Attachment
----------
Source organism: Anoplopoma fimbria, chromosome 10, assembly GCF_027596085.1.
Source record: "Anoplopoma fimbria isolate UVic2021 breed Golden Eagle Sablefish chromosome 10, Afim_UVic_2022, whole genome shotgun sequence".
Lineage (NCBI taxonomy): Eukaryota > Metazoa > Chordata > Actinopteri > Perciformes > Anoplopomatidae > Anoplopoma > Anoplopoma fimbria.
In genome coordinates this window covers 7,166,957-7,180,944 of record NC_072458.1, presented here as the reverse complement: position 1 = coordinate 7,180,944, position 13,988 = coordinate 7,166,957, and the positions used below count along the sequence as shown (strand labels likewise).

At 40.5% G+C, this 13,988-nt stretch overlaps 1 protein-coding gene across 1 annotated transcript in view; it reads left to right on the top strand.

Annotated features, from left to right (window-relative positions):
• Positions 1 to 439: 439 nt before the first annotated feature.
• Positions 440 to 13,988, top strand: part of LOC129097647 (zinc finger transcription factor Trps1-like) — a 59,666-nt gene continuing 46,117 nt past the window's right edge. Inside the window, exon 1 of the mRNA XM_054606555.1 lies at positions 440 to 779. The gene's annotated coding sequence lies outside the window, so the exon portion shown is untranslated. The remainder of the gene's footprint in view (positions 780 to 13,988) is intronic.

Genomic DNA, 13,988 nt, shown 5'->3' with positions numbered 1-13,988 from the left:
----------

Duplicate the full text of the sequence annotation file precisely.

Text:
Source organism: Anoplopoma fimbria, chromosome 10, assembly GCF_027596085.1.
Source record: "Anoplopoma fimbria isolate UVic2021 breed Golden Eagle Sablefish chromosome 10, Afim_UVic_2022, whole genome shotgun sequence".
Lineage (NCBI taxonomy): Eukaryota > Metazoa > Chordata > Actinopteri > Perciformes > Anoplopomatidae > Anoplopoma > Anoplopoma fimbria.
In genome coordinates this window covers 7,166,957-7,180,944 of record NC_072458.1, presented here as the reverse complement: position 1 = coordinate 7,180,944, position 13,988 = coordinate 7,166,957, and the positions used below count along the sequence as shown (strand labels likewise).

At 40.5% G+C, this 13,988-nt stretch overlaps 1 protein-coding gene across 1 annotated transcript in view; it reads left to right on the top strand.

Annotated features, from left to right (window-relative positions):
• Positions 1 to 439: 439 nt before the first annotated feature.
• Positions 440 to 13,988, top strand: part of LOC129097647 (zinc finger transcription factor Trps1-like) — a 59,666-nt gene continuing 46,117 nt past the window's right edge. Inside the window, exon 1 of the mRNA XM_054606555.1 lies at positions 440 to 779. The gene's annotated coding sequence lies outside the window, so the exon portion shown is untranslated. The remainder of the gene's footprint in view (positions 780 to 13,988) is intronic.

Genomic DNA, 13,988 nt, shown 5'->3' with positions numbered 1-13,988 from the left: